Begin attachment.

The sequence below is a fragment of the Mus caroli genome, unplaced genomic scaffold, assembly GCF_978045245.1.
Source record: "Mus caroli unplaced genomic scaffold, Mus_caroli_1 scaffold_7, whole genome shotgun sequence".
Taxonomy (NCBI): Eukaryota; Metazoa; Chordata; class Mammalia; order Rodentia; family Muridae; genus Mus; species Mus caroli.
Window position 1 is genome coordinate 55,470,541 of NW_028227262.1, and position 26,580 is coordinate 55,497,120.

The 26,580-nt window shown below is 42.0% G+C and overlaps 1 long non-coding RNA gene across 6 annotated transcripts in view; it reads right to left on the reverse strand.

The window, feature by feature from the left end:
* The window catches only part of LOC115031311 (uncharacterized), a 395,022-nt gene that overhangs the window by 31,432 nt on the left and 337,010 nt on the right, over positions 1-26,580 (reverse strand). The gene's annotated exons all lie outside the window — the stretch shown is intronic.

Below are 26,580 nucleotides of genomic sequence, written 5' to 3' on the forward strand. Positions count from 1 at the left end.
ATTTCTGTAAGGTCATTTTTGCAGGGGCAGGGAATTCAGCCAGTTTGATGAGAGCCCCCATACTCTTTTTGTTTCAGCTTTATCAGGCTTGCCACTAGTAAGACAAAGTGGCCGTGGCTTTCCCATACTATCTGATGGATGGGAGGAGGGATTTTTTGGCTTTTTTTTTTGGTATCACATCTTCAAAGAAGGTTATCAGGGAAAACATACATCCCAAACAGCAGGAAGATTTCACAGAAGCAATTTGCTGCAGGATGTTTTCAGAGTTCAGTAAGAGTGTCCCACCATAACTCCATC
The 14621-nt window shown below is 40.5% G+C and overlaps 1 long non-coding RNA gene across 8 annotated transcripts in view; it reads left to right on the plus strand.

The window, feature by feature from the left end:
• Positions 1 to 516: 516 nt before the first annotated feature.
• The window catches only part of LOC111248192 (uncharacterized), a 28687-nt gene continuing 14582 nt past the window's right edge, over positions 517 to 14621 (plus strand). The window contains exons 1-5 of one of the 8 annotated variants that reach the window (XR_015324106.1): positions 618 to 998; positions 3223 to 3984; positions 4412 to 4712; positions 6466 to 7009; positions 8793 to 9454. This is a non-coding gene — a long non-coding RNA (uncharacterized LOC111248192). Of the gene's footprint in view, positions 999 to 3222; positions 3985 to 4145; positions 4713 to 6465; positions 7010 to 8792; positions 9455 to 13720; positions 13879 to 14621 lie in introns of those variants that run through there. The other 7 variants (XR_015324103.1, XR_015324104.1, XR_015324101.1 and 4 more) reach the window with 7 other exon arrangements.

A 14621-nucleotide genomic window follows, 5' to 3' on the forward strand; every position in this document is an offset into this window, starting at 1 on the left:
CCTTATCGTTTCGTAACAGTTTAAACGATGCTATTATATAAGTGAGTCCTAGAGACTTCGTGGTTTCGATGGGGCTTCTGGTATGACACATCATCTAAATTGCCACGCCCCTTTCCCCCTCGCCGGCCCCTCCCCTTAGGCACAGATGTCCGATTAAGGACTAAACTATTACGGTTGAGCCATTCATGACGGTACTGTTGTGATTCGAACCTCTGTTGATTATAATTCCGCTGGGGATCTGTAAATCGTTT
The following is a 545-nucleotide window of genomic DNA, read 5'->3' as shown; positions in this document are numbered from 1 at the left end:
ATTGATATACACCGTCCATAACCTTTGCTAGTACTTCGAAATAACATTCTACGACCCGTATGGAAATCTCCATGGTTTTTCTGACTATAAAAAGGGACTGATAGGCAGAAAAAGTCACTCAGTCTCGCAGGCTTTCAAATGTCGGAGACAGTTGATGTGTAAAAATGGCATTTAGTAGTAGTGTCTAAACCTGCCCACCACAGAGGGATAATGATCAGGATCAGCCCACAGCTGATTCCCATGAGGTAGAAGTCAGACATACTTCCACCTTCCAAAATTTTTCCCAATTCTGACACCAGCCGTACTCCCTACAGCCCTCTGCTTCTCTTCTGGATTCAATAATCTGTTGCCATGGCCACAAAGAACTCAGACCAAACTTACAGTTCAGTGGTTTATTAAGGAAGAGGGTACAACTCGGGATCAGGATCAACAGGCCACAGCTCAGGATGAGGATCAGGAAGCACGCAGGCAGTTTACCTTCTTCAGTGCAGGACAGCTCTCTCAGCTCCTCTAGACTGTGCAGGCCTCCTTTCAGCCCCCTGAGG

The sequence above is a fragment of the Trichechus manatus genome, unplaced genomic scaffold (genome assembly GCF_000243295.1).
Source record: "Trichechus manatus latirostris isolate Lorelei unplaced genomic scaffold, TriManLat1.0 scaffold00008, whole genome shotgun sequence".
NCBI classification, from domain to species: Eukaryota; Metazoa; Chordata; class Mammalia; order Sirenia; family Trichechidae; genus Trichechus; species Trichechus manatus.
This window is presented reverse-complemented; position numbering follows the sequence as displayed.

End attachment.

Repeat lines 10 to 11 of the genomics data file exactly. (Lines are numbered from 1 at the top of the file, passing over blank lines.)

The 14621-nt window shown below is 40.5% G+C and overlaps 1 long non-coding RNA gene across 8 annotated transcripts in view; it reads left to right on the plus strand.

The window, feature by feature from the left end: